A remarkable new discovery near Johannesburg, South Africa has come to light: the bones of two creatures that lived nearly 2 million years ago. Scientists are trying to sort out whether they might have been direct ancestors of humans or an experiment in evolution that disappeared. The partial skeletons belong to a juvenile about 9 to 13 years old and a female in her 20s. They were found in what once was a deep cave, where they probably died.
Scientists call them Australopithecus sediba — a new species. The famous fossil Lucy, found in 1974, was a different form of Australopithecus. Scientists suspect some form of this genus evolved into the very earliest humans, the Homo lineage. Anthropologist Lee Berger, from the University of the Witwatersrand in South Africa, suspects these creatures could be the one.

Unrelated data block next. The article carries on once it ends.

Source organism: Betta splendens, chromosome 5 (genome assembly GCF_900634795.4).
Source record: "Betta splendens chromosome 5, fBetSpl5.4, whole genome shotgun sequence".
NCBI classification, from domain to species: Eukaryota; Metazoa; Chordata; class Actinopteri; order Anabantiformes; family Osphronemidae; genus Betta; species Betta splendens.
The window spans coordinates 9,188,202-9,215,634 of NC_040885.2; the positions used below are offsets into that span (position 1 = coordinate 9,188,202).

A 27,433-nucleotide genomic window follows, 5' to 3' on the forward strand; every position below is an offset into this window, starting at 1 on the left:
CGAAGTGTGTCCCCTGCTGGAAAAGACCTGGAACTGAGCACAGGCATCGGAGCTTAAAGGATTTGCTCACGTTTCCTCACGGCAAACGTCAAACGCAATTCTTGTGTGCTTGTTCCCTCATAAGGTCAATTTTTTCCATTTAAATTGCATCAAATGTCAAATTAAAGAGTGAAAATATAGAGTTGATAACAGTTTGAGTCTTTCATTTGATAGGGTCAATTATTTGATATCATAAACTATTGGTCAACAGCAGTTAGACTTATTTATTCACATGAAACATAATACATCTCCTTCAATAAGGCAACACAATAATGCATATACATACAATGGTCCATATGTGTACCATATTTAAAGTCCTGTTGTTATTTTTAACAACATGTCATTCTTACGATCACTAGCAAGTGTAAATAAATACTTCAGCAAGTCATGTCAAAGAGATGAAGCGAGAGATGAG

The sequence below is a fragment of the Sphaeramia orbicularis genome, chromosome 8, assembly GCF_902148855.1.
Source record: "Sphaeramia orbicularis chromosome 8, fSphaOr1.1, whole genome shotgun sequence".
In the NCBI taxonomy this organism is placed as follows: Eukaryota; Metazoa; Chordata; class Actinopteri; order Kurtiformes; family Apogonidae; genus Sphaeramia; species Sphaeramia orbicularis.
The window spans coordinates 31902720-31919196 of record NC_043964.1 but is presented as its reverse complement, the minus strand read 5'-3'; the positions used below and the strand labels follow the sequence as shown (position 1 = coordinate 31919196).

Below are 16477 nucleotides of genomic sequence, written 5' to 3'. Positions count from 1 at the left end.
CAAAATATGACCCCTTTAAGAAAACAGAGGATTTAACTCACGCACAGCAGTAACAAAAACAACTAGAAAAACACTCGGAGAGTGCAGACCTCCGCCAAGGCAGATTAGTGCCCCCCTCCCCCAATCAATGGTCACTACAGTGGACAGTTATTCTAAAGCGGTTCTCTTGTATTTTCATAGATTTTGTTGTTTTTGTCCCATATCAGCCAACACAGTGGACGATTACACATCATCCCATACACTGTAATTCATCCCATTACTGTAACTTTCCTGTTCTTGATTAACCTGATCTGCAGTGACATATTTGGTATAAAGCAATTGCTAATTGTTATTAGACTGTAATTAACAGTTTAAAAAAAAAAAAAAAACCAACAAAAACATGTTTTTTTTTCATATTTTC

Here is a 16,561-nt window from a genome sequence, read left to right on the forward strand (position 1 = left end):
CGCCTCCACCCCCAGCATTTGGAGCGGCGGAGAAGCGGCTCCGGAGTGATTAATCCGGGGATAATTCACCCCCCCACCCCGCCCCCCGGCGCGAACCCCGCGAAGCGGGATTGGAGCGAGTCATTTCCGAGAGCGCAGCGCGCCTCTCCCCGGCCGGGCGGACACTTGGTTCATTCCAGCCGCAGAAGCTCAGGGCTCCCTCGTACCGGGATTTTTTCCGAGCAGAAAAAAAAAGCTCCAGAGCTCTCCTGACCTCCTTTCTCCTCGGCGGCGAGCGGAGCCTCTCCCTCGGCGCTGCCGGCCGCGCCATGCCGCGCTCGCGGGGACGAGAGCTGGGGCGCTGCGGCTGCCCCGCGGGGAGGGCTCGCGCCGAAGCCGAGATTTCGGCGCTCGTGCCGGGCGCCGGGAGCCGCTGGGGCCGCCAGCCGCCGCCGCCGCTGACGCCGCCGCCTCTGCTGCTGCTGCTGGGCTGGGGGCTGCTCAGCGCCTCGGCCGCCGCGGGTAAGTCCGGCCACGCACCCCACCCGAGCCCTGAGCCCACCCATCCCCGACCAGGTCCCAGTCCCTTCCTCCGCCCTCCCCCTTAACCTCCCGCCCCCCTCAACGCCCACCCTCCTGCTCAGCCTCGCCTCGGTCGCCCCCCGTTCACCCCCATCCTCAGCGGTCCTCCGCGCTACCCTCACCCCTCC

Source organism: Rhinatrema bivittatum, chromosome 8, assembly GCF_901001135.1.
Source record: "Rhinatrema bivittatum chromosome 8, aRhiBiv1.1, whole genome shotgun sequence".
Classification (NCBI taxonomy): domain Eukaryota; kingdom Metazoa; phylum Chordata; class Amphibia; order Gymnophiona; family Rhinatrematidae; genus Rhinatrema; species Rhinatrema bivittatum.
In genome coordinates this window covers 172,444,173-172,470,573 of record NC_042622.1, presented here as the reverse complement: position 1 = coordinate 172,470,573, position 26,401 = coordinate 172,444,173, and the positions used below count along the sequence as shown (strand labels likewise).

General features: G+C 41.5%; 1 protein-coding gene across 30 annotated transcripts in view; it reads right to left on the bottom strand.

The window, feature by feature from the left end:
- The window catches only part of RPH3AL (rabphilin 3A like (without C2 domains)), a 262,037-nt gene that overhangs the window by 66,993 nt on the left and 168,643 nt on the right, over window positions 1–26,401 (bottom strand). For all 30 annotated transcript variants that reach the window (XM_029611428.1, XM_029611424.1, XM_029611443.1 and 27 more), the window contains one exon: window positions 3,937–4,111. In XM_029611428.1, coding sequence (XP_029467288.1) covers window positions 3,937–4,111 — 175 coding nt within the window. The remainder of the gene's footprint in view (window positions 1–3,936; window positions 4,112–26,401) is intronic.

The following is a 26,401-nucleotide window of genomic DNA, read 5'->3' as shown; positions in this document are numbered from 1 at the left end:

“It does look like a good candidate ancestor of early Homo,” he says, because their skeletons are such a bizarre mix of primitive and modern. They had long, apelike arms and tiny brains. But parts of the skull and the small front teeth are more like early humans such as Homo erectus. They also walked upright with a long stride.
The NY Times piece is more in-depth about the science, if you can sift through all the fluff about the nine-year-old klutz who tripped in a Johannesburg field and ultimately discovered the first sediba fossil.